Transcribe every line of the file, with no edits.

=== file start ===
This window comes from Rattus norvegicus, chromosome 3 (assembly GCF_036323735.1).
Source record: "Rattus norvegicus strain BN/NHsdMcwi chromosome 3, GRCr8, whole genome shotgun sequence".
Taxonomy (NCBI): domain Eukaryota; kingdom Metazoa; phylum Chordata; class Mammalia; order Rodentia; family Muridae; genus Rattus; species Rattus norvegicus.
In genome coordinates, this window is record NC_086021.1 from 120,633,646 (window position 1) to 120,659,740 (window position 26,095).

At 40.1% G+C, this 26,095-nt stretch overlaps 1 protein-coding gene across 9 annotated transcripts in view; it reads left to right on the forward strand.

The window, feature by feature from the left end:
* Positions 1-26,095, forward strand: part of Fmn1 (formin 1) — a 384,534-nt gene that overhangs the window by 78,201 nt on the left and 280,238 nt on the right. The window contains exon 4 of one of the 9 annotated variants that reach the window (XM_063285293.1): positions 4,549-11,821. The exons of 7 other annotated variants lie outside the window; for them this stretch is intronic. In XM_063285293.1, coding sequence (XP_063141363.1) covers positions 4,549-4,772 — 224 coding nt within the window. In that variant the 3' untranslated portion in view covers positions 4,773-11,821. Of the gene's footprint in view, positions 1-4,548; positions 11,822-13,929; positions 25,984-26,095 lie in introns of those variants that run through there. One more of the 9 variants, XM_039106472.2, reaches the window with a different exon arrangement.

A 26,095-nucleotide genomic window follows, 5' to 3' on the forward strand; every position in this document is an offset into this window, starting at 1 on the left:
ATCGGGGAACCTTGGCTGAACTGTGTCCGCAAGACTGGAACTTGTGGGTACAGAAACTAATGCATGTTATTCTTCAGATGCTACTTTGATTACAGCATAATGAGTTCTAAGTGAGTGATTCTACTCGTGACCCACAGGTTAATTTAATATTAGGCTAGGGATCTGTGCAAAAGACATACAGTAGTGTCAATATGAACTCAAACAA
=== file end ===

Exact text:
This window comes from Rattus norvegicus, chromosome 3 (assembly GCF_036323735.1).
Source record: "Rattus norvegicus strain BN/NHsdMcwi chromosome 3, GRCr8, whole genome shotgun sequence".
Taxonomy (NCBI): domain Eukaryota; kingdom Metazoa; phylum Chordata; class Mammalia; order Rodentia; family Muridae; genus Rattus; species Rattus norvegicus.
In genome coordinates, this window is record NC_086021.1 from 120,633,646 (window position 1) to 120,659,740 (window position 26,095).

At 40.1% G+C, this 26,095-nt stretch overlaps 1 protein-coding gene across 9 annotated transcripts in view; it reads left to right on the forward strand.

The window, feature by feature from the left end:
* Positions 1-26,095, forward strand: part of Fmn1 (formin 1) — a 384,534-nt gene that overhangs the window by 78,201 nt on the left and 280,238 nt on the right. The window contains exon 4 of one of the 9 annotated variants that reach the window (XM_063285293.1): positions 4,549-11,821. The exons of 7 other annotated variants lie outside the window; for them this stretch is intronic. In XM_063285293.1, coding sequence (XP_063141363.1) covers positions 4,549-4,772 — 224 coding nt within the window. In that variant the 3' untranslated portion in view covers positions 4,773-11,821. Of the gene's footprint in view, positions 1-4,548; positions 11,822-13,929; positions 25,984-26,095 lie in introns of those variants that run through there. One more of the 9 variants, XM_039106472.2, reaches the window with a different exon arrangement.

A 26,095-nucleotide genomic window follows, 5' to 3' on the forward strand; every position in this document is an offset into this window, starting at 1 on the left:
ATCGGGGAACCTTGGCTGAACTGTGTCCGCAAGACTGGAACTTGTGGGTACAGAAACTAATGCATGTTATTCTTCAGATGCTACTTTGATTACAGCATAATGAGTTCTAAGTGAGTGATTCTACTCGTGACCCACAGGTTAATTTAATATTAGGCTAGGGATCTGTGCAAAAGACATACAGTAGTGTCAATATGAACTCAAACAA